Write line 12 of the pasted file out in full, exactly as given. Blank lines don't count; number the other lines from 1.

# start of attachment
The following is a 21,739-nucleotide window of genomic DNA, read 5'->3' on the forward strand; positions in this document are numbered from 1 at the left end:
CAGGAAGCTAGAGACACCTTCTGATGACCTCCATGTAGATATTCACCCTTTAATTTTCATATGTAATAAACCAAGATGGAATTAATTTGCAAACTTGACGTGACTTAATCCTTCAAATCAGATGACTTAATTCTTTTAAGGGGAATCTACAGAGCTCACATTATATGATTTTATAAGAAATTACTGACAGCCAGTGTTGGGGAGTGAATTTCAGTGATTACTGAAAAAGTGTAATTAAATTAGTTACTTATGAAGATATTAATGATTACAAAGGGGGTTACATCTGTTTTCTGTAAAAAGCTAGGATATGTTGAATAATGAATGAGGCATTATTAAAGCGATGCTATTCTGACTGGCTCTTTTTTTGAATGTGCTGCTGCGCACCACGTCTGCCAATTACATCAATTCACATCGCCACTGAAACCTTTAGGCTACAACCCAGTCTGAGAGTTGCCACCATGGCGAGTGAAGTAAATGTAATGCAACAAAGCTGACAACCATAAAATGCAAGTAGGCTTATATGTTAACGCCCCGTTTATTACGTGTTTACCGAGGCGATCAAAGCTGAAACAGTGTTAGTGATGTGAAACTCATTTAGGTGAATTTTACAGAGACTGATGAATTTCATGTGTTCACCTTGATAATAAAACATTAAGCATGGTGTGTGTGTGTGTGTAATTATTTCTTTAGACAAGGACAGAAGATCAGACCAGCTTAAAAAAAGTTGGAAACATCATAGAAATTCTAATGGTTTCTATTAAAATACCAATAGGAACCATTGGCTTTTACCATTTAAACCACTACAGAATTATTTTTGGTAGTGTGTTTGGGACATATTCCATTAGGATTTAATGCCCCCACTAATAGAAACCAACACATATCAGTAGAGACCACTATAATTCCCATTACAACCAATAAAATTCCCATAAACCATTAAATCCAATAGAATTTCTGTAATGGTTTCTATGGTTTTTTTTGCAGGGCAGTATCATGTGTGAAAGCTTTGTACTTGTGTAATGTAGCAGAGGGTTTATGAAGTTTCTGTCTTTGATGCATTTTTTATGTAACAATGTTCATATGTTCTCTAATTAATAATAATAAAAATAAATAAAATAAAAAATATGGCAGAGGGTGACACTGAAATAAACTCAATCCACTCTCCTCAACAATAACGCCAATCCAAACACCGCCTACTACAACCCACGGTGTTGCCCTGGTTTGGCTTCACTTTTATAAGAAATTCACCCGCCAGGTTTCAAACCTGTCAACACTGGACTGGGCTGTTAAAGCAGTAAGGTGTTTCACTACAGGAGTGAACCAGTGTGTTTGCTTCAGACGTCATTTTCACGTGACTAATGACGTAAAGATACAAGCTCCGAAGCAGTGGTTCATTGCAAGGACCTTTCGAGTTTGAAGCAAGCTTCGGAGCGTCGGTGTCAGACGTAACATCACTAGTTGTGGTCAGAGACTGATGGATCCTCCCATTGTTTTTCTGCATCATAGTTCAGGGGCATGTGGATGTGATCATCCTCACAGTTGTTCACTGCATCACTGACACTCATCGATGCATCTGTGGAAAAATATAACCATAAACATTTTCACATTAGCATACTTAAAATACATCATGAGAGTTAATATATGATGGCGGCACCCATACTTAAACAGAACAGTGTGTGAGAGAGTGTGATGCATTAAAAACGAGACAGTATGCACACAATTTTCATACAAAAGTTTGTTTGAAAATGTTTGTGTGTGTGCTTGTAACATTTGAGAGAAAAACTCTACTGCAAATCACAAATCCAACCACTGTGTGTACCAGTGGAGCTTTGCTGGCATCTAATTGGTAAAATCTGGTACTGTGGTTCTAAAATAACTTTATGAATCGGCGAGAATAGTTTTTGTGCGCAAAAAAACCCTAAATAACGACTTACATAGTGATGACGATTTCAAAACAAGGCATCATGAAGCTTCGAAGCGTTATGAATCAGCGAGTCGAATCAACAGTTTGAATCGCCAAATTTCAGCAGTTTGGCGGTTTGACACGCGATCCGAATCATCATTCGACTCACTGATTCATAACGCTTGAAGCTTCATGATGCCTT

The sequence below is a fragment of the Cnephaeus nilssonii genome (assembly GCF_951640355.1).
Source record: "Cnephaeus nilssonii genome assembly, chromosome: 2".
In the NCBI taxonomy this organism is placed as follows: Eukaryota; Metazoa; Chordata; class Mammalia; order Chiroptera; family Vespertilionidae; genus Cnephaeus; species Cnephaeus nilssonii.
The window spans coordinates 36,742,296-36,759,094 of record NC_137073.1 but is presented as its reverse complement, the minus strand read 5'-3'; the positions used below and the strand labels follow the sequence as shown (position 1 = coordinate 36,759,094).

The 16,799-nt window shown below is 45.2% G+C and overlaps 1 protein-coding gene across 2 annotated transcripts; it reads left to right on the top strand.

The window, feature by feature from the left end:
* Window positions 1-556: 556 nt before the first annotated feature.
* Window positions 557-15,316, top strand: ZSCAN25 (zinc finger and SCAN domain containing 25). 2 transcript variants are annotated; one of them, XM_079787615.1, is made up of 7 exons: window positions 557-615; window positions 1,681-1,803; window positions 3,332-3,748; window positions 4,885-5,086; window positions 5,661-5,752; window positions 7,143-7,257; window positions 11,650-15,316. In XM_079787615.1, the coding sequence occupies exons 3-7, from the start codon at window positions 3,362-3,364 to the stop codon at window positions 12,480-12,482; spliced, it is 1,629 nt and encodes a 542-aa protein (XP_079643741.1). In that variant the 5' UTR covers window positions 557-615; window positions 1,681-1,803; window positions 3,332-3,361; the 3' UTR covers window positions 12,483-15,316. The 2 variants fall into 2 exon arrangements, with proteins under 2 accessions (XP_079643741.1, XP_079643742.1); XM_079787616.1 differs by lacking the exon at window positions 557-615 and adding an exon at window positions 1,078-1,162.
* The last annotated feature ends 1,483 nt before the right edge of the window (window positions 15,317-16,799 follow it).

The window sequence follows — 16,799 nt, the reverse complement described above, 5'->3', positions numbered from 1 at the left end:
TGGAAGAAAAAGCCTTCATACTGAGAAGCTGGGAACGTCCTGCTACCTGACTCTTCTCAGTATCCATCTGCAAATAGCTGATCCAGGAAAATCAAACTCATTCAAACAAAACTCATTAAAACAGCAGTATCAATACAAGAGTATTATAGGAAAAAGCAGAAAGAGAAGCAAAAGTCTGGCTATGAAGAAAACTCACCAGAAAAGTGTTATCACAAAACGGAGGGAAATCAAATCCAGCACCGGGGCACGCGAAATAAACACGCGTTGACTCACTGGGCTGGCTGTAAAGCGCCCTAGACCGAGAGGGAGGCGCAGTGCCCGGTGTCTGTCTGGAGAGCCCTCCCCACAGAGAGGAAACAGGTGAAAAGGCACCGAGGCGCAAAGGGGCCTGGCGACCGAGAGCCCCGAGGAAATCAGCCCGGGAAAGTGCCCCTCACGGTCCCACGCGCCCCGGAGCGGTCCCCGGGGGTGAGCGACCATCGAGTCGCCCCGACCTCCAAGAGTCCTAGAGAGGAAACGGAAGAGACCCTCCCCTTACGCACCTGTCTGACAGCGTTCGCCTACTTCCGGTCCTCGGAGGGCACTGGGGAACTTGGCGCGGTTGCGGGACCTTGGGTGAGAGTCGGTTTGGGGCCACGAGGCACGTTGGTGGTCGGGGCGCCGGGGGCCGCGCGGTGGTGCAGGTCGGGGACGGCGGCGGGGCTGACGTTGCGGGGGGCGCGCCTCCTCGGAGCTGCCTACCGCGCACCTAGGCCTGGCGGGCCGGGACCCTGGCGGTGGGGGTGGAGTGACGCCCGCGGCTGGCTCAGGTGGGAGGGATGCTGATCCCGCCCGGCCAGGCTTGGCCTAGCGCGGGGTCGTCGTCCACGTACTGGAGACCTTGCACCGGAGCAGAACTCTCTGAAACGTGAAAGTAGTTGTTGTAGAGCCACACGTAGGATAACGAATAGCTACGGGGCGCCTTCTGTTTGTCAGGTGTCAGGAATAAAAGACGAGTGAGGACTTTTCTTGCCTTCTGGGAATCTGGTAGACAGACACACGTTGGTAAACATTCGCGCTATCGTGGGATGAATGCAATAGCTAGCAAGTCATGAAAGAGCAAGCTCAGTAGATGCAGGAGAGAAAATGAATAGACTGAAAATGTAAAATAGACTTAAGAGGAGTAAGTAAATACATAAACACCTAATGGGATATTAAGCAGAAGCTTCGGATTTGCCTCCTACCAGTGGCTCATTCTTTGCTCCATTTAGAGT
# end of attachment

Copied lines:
The window sequence follows — 16,799 nt, the reverse complement described above, 5'->3', positions numbered from 1 at the left end: